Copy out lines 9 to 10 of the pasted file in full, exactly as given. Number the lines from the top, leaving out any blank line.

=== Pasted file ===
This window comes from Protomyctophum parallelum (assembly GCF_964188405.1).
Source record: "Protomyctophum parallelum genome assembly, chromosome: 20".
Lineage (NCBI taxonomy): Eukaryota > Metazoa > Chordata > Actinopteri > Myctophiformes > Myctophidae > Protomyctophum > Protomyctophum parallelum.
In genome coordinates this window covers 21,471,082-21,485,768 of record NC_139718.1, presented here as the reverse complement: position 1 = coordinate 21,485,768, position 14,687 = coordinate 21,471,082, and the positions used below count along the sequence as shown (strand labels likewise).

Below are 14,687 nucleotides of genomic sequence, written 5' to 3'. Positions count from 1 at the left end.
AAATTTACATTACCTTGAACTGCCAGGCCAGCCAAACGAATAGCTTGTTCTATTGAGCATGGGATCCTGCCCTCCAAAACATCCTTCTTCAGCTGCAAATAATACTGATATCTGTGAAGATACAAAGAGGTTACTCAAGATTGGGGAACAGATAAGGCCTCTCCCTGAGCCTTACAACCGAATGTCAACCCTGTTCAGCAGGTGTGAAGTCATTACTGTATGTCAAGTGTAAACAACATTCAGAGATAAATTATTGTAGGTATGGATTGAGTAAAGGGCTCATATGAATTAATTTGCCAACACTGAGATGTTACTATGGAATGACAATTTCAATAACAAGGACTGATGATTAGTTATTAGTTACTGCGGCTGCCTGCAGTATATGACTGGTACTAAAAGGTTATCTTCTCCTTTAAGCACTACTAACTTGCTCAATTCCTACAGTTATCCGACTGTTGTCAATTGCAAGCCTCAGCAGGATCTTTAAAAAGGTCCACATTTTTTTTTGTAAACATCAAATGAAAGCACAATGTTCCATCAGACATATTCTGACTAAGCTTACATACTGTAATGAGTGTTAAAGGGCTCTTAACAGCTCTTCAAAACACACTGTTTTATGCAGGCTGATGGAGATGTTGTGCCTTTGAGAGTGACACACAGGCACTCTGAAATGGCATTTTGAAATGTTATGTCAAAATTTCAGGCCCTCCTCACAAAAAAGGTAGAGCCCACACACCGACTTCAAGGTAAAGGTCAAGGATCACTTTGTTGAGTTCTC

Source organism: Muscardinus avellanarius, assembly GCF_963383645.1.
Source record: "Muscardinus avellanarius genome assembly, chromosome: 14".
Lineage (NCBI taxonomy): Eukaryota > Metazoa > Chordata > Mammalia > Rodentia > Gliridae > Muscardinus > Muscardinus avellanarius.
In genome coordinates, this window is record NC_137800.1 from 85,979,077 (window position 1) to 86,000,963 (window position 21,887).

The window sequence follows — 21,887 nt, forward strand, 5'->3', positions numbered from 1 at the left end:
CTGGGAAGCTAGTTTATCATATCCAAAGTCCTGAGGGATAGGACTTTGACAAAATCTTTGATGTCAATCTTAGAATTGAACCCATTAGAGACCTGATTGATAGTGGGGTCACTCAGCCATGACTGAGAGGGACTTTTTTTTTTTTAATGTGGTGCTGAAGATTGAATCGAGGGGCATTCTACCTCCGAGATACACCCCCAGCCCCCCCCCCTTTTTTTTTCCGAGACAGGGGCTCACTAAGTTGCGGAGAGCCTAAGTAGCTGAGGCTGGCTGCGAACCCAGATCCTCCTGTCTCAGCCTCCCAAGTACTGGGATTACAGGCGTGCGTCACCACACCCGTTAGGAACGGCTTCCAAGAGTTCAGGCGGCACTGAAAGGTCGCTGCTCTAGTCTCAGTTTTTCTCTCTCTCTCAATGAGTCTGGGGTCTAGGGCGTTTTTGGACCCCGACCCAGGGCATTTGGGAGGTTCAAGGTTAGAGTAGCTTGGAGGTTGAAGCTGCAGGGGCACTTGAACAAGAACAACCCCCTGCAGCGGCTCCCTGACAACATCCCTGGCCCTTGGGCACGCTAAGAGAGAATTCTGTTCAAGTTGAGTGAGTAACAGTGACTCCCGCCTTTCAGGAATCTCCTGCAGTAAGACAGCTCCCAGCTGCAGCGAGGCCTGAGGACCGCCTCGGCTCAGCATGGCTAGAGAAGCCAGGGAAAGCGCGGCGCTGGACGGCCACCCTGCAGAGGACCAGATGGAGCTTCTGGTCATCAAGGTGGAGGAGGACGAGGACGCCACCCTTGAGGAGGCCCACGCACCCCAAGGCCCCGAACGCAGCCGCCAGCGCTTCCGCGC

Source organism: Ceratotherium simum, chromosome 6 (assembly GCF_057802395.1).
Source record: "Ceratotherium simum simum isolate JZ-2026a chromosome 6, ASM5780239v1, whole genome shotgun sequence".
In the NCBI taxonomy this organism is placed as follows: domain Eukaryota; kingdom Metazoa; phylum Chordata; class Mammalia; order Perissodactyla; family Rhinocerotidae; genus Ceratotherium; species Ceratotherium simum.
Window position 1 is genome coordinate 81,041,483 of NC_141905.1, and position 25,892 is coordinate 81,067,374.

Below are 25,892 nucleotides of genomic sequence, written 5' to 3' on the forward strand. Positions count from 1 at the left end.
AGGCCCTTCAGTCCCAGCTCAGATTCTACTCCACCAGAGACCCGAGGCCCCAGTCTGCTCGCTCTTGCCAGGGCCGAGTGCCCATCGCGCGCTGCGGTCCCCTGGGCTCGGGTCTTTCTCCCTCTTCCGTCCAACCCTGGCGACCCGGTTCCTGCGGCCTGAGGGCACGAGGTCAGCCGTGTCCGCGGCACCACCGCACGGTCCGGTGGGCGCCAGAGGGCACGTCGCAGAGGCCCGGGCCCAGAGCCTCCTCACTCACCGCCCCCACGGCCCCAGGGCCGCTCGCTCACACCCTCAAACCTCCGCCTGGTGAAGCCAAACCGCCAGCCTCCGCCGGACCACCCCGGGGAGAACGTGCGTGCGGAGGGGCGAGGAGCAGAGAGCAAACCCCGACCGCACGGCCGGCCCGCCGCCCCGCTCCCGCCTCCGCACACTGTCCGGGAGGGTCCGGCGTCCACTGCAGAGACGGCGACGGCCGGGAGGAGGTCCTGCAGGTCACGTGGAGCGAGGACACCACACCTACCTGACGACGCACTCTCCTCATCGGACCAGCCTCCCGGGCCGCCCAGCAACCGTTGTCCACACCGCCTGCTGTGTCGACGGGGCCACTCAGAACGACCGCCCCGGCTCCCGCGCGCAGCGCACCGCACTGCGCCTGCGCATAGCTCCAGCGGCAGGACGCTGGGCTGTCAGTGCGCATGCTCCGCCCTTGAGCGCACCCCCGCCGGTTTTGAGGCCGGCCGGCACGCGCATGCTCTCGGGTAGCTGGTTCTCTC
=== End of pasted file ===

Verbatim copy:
Lineage (NCBI taxonomy): Eukaryota > Metazoa > Chordata > Mammalia > Rodentia > Gliridae > Muscardinus > Muscardinus avellanarius.
In genome coordinates, this window is record NC_137800.1 from 85,979,077 (window position 1) to 86,000,963 (window position 21,887).